Ten Ethically Questionable Experiments
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Tuskegee Syphilis Experiment
The Tuskegee Syphilis Experiment was a clinical study that was conducted by the U.S. Public Health Service between the years of 1932 to 1972. The purpose of the study was to study the natural progression of untreated syphilis in African American men. In return for participating in the study, these men received free healthcare, meals, and burial insurance.
But, this is where the experiment got unethical. The men never knew they had syphilis. Also, even though in 1947 the discovery of penicillin as a cure for syphilis was known, the men were never given penicillin. Their syphilis went untreated. This study went on until 1972 when it leaked into the press. By the end of the study, of the 399 men that had started the study, only 74 were alive. The rest had died for various reasons.
Little Albert Experiments
The Little Albert experiment was a psychology experiment conducted by John B. Watson and Rosalie Raynor. The experiment was to prove that emotional reactions could be conditioned in people. The test subject? A nine month old referred to as “Albert B”.
Albert was exposed to a series of stimuli. These ranged from animals such as white rats, monkeys, and rabbits, to other items like a rabbit mask and burning newspaper. The second time around, Albert was shown the white rat accompanied with the sound of a hammer hitting a metal pipe. This resulted in Albert crying, startled by the loud noise. This continued to condition Albert.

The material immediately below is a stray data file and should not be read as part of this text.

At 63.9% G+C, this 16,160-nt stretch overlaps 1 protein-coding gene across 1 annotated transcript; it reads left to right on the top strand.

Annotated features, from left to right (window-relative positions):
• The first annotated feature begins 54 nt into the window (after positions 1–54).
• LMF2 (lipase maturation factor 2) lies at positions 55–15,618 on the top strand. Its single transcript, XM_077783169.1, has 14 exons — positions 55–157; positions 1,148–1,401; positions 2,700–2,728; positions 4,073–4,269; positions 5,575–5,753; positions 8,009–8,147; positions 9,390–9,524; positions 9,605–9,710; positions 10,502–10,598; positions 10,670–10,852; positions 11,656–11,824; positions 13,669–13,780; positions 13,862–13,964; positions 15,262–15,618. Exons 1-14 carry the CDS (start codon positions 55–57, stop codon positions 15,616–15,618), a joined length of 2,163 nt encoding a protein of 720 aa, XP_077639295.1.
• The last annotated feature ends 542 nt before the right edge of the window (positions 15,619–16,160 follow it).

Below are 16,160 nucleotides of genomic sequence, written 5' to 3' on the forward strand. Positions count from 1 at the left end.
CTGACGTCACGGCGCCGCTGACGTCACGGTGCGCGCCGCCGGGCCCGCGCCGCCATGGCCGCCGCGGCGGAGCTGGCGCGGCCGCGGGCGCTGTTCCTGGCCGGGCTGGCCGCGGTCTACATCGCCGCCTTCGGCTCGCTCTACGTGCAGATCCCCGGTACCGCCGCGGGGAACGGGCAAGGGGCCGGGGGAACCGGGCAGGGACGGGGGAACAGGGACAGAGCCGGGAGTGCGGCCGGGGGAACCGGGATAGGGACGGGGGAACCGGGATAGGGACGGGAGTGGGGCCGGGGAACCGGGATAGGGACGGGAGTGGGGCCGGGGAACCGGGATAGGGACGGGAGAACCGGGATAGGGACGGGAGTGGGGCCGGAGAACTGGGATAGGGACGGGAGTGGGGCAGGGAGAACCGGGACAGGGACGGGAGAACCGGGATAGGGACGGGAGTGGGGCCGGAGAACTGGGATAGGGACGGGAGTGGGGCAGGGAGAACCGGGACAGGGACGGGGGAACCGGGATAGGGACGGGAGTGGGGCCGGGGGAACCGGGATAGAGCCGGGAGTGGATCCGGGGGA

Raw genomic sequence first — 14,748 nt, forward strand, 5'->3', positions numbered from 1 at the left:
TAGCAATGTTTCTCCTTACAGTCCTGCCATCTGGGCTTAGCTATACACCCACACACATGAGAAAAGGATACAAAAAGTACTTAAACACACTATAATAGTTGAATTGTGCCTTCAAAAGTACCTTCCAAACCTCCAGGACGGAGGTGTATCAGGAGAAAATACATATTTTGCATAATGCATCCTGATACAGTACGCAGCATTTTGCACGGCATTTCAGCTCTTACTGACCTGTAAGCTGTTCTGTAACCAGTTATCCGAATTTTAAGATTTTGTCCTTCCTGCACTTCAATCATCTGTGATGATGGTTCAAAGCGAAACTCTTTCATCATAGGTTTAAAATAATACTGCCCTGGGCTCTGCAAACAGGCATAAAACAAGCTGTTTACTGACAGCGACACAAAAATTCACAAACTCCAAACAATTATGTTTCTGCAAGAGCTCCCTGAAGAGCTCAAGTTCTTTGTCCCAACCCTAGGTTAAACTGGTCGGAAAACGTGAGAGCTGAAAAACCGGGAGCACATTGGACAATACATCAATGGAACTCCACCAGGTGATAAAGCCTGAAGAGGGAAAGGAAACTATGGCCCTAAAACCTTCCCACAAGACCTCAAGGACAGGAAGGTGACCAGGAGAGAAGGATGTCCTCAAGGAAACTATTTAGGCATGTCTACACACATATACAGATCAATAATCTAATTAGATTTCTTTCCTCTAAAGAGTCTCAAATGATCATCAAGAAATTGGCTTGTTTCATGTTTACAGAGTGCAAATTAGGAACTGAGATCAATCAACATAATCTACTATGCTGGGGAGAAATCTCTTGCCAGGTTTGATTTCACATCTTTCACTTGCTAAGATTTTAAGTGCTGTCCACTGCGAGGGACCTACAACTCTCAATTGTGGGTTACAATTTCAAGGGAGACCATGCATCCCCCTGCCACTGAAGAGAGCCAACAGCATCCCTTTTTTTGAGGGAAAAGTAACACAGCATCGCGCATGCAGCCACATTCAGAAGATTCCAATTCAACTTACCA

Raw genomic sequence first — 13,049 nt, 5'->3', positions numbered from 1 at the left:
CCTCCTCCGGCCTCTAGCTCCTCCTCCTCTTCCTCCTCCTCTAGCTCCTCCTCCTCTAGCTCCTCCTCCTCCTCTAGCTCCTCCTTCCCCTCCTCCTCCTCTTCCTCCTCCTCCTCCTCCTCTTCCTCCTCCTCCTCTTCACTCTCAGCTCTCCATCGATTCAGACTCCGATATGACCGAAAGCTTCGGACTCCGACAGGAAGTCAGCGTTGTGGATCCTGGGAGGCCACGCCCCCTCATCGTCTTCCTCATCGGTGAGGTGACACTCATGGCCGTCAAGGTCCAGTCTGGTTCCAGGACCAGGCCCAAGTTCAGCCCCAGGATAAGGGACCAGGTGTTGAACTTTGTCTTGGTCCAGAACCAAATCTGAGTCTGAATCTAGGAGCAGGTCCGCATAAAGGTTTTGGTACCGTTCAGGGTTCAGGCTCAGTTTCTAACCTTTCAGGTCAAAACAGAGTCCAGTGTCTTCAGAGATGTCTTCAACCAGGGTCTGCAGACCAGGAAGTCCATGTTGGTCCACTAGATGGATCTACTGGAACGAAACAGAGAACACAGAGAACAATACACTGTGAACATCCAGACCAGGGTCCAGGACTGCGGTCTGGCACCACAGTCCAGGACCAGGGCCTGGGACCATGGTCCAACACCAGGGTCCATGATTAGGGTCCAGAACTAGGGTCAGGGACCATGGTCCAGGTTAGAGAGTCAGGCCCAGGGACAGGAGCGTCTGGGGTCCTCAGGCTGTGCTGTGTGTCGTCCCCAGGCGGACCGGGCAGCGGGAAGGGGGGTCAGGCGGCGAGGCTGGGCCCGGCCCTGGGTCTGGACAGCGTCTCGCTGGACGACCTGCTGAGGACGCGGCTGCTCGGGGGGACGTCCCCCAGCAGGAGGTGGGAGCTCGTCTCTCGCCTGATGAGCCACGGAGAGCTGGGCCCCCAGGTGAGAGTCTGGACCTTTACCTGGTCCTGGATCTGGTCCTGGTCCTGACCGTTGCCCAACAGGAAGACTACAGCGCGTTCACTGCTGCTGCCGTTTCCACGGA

What was concluded from the experiment was Albert was ultimately not only afraid of the white rat, he was also afraid of things that resembled the white rat such as a furry lab coat or a white beard.
Stanford Prison Experiment Footage
Stanford Prison Experiment
The Stanford Prison Experiment was an experiment conducted at Stanford University by Philip Zimbardo and his team of researchers. This experiment was funded by the US Office of Naval Research in hopes of discovering the causes of conflict between military guards and their prisoners. This experiment took place between August 14-20 of 1971.